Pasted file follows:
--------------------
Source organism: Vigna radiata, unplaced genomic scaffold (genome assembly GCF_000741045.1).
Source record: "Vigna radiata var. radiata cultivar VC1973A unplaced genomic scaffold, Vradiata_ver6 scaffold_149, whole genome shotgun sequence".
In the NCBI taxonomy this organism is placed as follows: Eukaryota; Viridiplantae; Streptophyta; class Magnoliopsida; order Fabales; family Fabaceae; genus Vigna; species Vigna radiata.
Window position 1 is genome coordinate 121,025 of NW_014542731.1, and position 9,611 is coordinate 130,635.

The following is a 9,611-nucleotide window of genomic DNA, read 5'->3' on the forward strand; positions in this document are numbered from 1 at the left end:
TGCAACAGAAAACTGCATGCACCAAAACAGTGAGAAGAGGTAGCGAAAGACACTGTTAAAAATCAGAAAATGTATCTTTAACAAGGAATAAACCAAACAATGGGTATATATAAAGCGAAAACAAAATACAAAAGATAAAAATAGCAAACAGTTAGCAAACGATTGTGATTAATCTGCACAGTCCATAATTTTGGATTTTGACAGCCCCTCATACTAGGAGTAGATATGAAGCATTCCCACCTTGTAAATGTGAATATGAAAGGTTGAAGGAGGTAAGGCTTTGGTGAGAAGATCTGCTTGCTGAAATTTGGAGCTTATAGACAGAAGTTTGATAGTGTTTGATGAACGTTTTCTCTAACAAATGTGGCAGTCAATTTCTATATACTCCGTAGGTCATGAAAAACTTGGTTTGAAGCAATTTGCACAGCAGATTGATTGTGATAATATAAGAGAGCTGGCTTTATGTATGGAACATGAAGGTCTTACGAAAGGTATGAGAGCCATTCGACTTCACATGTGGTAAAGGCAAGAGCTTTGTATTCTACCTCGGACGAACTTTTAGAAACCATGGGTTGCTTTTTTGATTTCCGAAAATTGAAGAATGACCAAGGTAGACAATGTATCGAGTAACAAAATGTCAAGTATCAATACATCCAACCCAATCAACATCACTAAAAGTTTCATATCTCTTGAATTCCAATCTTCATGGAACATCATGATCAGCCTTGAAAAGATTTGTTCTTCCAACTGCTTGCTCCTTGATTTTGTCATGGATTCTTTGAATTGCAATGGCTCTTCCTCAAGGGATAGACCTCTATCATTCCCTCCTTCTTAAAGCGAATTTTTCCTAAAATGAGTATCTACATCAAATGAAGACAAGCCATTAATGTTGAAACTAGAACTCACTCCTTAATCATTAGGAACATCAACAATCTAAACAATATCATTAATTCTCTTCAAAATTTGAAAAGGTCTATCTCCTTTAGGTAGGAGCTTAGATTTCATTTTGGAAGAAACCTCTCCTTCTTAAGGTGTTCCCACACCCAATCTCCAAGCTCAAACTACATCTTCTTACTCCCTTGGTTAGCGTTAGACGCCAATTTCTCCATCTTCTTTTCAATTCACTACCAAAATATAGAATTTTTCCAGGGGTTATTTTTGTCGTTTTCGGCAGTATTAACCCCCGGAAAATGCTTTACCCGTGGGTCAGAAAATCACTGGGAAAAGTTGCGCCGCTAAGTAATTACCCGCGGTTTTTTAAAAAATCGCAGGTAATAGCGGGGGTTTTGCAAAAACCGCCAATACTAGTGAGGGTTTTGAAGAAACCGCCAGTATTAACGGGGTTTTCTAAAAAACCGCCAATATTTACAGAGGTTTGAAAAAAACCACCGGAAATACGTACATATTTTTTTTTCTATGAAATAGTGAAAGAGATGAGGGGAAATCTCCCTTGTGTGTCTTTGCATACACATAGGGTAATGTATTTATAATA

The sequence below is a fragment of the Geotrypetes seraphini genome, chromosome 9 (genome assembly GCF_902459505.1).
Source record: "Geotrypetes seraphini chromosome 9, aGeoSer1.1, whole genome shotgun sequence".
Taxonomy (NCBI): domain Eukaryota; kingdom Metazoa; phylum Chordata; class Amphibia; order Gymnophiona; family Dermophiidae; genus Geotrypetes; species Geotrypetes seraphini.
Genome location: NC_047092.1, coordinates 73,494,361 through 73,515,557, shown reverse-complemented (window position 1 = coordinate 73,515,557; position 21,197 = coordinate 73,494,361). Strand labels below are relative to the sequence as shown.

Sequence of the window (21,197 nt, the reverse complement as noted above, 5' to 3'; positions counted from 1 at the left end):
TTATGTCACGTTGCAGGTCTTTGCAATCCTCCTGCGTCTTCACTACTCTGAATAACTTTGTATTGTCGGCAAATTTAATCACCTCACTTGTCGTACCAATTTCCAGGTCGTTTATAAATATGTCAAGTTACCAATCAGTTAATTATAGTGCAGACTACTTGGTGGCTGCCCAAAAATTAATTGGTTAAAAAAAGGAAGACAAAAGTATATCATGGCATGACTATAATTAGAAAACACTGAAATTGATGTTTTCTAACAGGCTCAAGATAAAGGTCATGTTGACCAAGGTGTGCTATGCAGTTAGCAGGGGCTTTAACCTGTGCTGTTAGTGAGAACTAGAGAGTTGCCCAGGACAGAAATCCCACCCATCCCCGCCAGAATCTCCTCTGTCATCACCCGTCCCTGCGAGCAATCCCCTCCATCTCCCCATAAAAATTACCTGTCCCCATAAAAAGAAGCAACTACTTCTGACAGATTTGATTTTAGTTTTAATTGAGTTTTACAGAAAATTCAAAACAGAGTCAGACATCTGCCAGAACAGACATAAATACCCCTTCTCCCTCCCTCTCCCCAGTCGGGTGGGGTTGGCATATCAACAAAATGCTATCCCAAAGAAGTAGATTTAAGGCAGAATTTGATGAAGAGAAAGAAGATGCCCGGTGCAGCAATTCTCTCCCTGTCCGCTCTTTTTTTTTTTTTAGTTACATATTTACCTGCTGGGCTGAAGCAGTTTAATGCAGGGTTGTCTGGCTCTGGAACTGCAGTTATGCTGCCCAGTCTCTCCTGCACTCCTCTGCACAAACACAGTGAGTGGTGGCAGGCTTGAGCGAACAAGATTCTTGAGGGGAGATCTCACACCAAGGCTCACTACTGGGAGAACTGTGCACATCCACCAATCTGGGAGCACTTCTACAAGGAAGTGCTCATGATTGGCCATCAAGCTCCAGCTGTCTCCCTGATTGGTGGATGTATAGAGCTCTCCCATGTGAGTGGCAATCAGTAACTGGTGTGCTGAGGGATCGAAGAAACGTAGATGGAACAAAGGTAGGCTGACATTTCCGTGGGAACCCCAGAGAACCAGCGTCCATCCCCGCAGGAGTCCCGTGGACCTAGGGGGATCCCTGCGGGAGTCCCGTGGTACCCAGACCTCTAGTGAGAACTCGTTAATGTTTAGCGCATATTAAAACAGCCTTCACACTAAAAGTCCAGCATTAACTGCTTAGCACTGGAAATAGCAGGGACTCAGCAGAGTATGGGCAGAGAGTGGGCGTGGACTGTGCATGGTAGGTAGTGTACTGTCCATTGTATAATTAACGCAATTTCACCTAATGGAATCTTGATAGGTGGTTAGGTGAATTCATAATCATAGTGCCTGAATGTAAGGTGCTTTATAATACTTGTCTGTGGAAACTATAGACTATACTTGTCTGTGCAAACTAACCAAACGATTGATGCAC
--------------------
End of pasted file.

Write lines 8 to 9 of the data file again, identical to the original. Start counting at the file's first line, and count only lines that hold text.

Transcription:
Source record: "Geotrypetes seraphini chromosome 9, aGeoSer1.1, whole genome shotgun sequence".
Taxonomy (NCBI): domain Eukaryota; kingdom Metazoa; phylum Chordata; class Amphibia; order Gymnophiona; family Dermophiidae; genus Geotrypetes; species Geotrypetes seraphini.